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Under the right conditions, wildfires can form clouds and generate firestorms, which last far longer than normal thunderstorms.

To learn more about this topic, start your googling with these keywords:
Pyrocumulonimbus cloud - a type of cumulonimbus cloud that forms that forms above wildfires and even volcanic eruptions, which can create thunderstorms
Virga - rain that evaporates before it hits the ground
Updraft - upward moving air in a thunderstorm
Downdraft - downward moving air in a thunderstorm

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Andreae, Meinrat O., et al. "Smoking rain clouds over the Amazon." science 303.5662 (2004): 1337-1342. https://science.sciencemag.org/content/303/5662/1337.abstract
Dowdy, Andrew J., Michael D. Fromm, and Nicholas McCarthy. "Pyrocumulonimbus lightning and fire ignition on Black Saturday in southeast Australia." Journal of Geophysical Research: Atmospheres 122.14 (2017): 7342-7354. https://agupubs.onlinelibrary.wiley.com/doi/full/10.1002/2017JD026577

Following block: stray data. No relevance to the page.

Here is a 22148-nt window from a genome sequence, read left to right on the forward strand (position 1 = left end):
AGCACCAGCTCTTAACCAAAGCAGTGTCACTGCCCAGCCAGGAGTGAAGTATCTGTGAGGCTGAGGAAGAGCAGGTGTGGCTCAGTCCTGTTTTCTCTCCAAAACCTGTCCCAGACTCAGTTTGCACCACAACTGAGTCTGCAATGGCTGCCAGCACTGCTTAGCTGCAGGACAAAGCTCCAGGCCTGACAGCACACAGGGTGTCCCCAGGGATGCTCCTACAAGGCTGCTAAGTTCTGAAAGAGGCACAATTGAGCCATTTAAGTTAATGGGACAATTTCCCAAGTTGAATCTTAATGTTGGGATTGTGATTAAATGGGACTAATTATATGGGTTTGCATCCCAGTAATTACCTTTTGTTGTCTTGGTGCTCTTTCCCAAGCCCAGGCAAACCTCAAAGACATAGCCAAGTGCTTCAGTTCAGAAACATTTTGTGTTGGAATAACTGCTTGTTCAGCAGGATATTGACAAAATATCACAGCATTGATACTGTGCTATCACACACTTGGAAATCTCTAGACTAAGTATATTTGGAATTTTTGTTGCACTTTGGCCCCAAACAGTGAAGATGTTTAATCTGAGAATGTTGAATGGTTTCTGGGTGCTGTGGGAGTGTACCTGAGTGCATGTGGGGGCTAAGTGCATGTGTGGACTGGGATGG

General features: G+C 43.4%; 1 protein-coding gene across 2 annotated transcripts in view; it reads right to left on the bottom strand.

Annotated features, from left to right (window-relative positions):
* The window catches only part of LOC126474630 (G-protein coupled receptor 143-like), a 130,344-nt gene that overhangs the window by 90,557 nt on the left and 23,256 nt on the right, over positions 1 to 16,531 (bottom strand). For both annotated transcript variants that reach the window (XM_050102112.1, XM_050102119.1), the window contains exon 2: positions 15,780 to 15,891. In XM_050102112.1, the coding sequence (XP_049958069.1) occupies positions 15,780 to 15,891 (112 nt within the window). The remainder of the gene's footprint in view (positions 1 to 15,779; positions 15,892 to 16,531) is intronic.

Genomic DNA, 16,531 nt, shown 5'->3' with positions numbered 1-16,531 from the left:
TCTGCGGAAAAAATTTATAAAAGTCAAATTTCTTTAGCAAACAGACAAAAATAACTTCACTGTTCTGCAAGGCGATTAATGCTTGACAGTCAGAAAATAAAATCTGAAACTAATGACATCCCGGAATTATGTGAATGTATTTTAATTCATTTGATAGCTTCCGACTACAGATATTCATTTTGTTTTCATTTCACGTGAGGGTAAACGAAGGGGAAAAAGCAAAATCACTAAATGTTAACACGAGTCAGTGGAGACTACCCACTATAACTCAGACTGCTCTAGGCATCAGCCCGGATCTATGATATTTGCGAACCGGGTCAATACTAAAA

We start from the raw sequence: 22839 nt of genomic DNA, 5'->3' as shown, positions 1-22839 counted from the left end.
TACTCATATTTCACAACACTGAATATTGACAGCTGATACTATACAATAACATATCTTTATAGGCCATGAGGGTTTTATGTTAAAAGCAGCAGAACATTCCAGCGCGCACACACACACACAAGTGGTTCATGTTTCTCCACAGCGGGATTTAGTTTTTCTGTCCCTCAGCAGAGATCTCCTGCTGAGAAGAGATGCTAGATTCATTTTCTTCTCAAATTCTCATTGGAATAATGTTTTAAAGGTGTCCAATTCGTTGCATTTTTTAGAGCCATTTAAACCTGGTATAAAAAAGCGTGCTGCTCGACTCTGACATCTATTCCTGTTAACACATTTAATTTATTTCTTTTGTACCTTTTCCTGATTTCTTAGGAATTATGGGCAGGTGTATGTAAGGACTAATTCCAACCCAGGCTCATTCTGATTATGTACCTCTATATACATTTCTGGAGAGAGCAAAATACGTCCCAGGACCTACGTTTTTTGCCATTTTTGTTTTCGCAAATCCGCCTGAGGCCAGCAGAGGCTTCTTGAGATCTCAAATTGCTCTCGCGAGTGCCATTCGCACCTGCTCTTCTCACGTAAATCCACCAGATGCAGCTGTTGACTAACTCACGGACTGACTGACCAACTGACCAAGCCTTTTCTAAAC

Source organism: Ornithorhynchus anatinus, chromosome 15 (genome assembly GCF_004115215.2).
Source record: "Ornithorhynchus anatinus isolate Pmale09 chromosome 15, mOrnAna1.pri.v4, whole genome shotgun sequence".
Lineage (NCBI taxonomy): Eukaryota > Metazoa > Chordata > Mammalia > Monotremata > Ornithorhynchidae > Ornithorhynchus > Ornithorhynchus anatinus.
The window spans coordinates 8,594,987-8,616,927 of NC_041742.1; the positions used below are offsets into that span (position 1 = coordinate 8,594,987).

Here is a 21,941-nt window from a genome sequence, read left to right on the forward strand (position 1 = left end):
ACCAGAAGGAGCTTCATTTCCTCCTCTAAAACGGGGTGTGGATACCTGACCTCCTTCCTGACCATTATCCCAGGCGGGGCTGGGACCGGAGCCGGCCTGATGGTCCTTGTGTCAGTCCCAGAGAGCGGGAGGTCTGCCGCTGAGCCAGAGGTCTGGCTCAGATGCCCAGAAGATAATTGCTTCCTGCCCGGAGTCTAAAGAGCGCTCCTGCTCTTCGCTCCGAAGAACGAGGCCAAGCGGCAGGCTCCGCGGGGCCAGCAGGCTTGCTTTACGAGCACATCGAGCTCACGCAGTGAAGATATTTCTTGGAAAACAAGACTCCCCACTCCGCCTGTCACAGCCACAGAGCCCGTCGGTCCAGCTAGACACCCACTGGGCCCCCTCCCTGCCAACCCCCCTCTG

Dowdy, Andrew J., et al. "Future changes in extreme weather and pyroconvection risk factors for Australian wildfires." Scientific reports 9.1 (2019): 1-11. https://www.nature.com/articles/s41598-019-46362-x
McKeever, A. (2020, September 24). Fire clouds and fire tornadoes: How wildfires spawn extreme weather. Retrieved January 30, 2021, from https://www.nationalgeographic.com/environment/natural-disasters/pyrocumulonimbus-clouds-fire-tornadoes-how-wildfires-spawn-extreme-weather/
Ndalila, Mercy N., et al. "Evolution of a pyrocumulonimbus event associated with an extreme wildfire in Tasmania, Australia." Natural Hazards and Earth System Sciences 20.5 (2020): 1497-1511. https://nhess.copernicus.org/articles/20/1497/2020/
Peterson, David A., et al. "Wildfire-driven thunderstorms cause a volcano-like stratospheric injection of smoke." NPJ climate and atmospheric science 1.1 (2018): 1-8. https://www.nature.com/articles/s41612-018-0039-3

Direct download: How_Wildfires_Generate_Relentless_Storms.mp4
Category:general -- posted at: 5:30pm EDT